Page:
View of Jesus: Using questions from a national survey, we asked everyone how they now see Jesus. Is he (1) Son of God, Lord and Savior, (2) a great teacher and role model or (3) simply a prophet and teacher? Nearly everyone referred to Jesus as Son of God, Lord and Savior.

One national survey found that the number of people who believe in God has fallen to 81 percent. Another found that half see Jesus as only “a great teacher, but not God.” These two studies suggest that while people in the U.S. generally believe in God, they just don’t see Jesus as Lord. The Tabor Class of ’67 does.

The Bible: We also asked everyone how they view the Bible. For half, the Bible is the “actual Word of God to be taken literally, word-for-word.” Another 42 percent call it “inspired…but not everything should be taken literally.”

These high views of the Bible contrast with a recent national poll of U.S. adults which found that only 20 percent take the Scriptures literally (word-for-word) and half believe it is inspired.

Christian perspective: Using a five-point scale from “very liberal” to “very conservative,” we asked everyone to identify their theological perspectives at three points in time: when we arrived at Tabor, left Tabor and today.

Three-quarters considered themselves either theologically conservative or very conservative at the start of college. College is typically a time of exploration and change as students are exposed to new ideas. By the time we left Tabor, one-third viewed their theology as middle-of-the-road, and a few identified as liberal.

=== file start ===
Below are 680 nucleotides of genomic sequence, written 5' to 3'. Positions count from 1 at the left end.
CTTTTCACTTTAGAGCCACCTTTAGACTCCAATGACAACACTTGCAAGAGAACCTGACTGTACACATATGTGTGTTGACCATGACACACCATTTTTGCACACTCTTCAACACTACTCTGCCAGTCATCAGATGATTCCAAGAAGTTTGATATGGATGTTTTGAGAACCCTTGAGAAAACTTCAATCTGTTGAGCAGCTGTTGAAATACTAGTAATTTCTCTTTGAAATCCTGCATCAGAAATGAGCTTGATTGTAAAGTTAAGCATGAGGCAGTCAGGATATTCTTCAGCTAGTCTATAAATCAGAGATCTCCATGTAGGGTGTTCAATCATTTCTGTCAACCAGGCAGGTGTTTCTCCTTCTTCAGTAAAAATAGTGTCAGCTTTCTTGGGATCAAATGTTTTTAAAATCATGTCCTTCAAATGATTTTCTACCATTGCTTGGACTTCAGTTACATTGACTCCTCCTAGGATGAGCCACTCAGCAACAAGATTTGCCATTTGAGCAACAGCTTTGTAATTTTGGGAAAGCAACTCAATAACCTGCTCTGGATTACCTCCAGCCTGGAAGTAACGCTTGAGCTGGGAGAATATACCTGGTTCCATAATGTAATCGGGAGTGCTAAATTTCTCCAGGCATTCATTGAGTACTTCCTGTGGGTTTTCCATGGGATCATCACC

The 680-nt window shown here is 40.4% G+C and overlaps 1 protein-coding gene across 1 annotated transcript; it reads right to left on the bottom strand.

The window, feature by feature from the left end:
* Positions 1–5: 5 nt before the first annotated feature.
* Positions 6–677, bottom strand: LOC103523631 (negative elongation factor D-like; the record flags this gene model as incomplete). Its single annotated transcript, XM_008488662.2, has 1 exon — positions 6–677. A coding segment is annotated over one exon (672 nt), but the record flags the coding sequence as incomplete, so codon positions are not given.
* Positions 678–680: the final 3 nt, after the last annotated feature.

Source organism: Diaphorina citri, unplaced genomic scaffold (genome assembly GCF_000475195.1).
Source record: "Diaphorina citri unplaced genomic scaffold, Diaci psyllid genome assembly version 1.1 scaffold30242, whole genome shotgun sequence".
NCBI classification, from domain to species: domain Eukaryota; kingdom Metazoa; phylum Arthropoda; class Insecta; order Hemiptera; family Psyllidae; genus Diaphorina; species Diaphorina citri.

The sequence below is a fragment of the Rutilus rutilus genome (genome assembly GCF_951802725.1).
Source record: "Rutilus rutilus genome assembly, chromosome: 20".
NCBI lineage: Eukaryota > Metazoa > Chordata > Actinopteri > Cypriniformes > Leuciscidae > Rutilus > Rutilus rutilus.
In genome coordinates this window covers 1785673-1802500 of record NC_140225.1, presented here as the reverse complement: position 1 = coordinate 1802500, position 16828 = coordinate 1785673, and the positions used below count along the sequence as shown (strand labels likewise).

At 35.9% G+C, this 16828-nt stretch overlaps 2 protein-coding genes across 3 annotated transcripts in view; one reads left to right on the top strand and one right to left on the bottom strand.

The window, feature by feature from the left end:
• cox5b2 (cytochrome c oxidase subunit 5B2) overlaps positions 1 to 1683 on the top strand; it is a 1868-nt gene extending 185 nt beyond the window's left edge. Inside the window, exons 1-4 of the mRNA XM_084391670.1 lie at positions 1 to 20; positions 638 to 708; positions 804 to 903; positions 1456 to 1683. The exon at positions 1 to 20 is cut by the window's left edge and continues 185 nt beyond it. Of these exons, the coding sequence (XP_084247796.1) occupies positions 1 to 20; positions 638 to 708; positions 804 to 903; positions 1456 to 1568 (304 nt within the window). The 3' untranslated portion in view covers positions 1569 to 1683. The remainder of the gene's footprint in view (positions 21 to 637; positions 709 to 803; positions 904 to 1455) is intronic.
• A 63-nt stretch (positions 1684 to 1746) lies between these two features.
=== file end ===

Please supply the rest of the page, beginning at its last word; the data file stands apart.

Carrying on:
The bigger changes came after college. Life and experience produced a shift from the theological center toward both ends of the spectrum. Some conservatives became more conservative while many moved from the center in a more liberal direction.

We found the same polarization in people’s political and theological perspectives. Our political views and theological views aligned more closely over time. The extent to which the two influence each other is not clear from our data.

What caused the change? We asked those who changed their theological perspectives after college why.

Those who became more liberal pointed to building relationships with people from other religions, having a diverse community of friends, the influence of their children and international travel or service assignments.

One classmate said, “I have become more liberal and more socially minded. I believe that Jesus was this kind of person who cared for the whole person.” In the same vein, another spoke of “trying to be a Jesus follower in the real world.”

One of those who became more conservative described “maturing in faith over the years, growing in knowledge of Christ and moving from legalism to grace—without changing (my) basic beliefs.”

Another elaborated, “I am more compassionate and accepting to diverse thinking and opinions, while not abandoning my core beliefs and values. I am not confrontational now and more accepting of questioning than [I was] as a senior at Tabor.”

Still faithful:Life changed us, but we still believe Jesus is Lord and view the Bible as the inspired Word of God, though not all of us read it literally. We attend church at a significantly higher rate than the general population, contribute financially and are active in our congregations. While we’re not as conservative as we were raised and most of us are no longer Mennonite Brethren, we remain faithful followers of Jesus.

The full Tabor Alumni Outcomes Survey (TAOS) is available at: http://TAOS67.net.

AUTHORS: Merrill Ewert, president emeritus of Fresno Pacific University, lives in Topeka, Kan. Dale Fast, Saint Xavier University professor emeritus, lives in Chicago, Ill. David Klaassen, University of Minnesota-Twin Cities professor emeritus, lives in Ann Arbor, Mich. Kenneth Ratzlaff, scientist emeritus, University of Kansas, lives in Lawrence, Kan.